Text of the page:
Wednesday, February 17, 2021

Twenty-five actually pretty happy couples in literature

The Lit Hub staff compiled a list of twenty-five "truly happy couples in literature," which is not so easy "especially when you aren’t just talking about the ending." One entry on the list:
Jane and Charles Bingley in Pride and Prejudice

A rare instance of uncomplicated love in a Jane Austen novel—where most couples are in a state of despair, estrangement, abandonment, or (worst of all!) mismatched wealth—Jane and Charles Bingley genuinely seem to like each other. Imagine! He takes care of her when she’s sick; in return, she forgives him for leaving her with no notice because she is insufficiently wealthy and then changing his mind, which (I guess) seems like a fair trade for the era. The biggest issue that emerges during their courtship, that Jane’s shy affection leaves room for doubt as to whether her love for Charles is genuine, is a story as old as time, and one easily fixed, albeit with the intervention of a fabulously wealthy friend who had previously conspired to keep them apart. Typical dating problem. –Corinne Segal, Lit Hub Senior Editor
Read about another entry on the list.

Pride and Prejudice also appears on Ellie Eaton's list of eight of literature's notable mean girls, Sarah Vaughan's list of nine fictional bad mothers in fiction, Jessica Francis Kane's top ten list of houseguests in fiction, O: The Oprah Magazine's twenty greatest ever romance novels, Cristina Merrill's list of eight of the sexiest curmudgeons in romance, Sarah Ward's ten top list of brothers and sisters in fiction, Tara Sonin's lists of fifty must-read regency romances and seven sweet and swoony romances for wedding season, Grant Ginder's top ten list of book characters we love to hate, Katy Guest's list of six of the best depictions of shyness in fiction, Garry Trudeau's six favorite books list, Ross Johnson's list of seven of the greatest rivalries in fiction, Helen Dunmore's six best books list, Jenny Kawecki's list of eight fictional characters who would make the best travel companions, Peter James's top ten list of works of fiction set in or around Brighton, Ellen McCarthy's list of six favorite books about weddings and marriage, the Telegraph's list of the ten greatest put-downs in literature, Rebecca Jane Stokes' list of ten fictional families you might enjoy more than the one you'll actually spend the holidays with, Melissa Albert's lists of five fictional characters who deserved better, [fifteen of the] romantic leads (and wannabes) of Austen’s brilliant books and recommended reading for eight villains, Molly Schoemann-McCann's list of ten fictional men who have ruined real live romance, Emma Donoghue's list of five favorite unconventional fictional families, Amelia Schonbek's list of five approachable must-read classics, Jane Stokes's top ten list of the hottest men in required reading, Gwyneth Rees's top ten list of books about siblings, the Observer's list of the ten best fictional mothers, Paula Byrne's list of the ten best Jane Austen characters, Robert McCrum's list of the top ten opening lines of novels in the English language, a top ten list of literary lessons in love, Simon Mason's top ten list of fictional families, Cathy Cassidy's top ten list of stories about sisters, Paul Murray's top ten list of wicked clerics, John Mullan's lists of ten of the best housekeepers in fiction, ten great novels with terrible original titles, and ten of the best visits to Brighton in literature, Luke Leitch's top ten list of the most successful literary sequels ever, and is one of the top ten works of literature according to Norman Mailer. Richard Price has never read it, but it is the book Mary Gordon cares most about sharing with her children.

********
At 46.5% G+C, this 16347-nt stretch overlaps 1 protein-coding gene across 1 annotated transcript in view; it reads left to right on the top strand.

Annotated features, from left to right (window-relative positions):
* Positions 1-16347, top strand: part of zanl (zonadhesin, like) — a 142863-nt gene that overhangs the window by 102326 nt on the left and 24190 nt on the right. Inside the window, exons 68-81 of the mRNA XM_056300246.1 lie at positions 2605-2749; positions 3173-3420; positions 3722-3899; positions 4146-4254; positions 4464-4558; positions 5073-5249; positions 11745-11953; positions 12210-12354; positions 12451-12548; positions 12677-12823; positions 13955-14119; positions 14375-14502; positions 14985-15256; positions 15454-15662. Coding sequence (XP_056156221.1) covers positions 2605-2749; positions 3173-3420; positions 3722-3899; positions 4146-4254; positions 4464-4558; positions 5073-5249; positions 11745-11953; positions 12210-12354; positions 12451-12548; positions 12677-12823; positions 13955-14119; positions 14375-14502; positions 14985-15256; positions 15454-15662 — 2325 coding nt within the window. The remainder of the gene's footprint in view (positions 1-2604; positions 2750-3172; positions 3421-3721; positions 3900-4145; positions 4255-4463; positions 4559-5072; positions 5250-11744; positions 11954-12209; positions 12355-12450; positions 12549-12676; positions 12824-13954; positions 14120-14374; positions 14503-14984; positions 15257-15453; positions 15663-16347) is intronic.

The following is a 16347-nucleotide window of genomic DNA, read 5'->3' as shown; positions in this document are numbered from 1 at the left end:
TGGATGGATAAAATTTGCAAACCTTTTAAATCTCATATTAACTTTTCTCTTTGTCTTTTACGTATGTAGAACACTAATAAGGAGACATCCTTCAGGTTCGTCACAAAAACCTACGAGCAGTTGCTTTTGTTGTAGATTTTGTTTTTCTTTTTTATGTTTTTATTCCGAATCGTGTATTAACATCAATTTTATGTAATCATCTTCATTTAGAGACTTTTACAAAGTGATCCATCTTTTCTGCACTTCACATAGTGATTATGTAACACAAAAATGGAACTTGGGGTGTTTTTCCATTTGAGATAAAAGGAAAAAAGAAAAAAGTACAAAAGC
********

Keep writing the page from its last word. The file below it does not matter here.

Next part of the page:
The Page 99 Test: Pride and Prejudice.

--Marshal Zeringue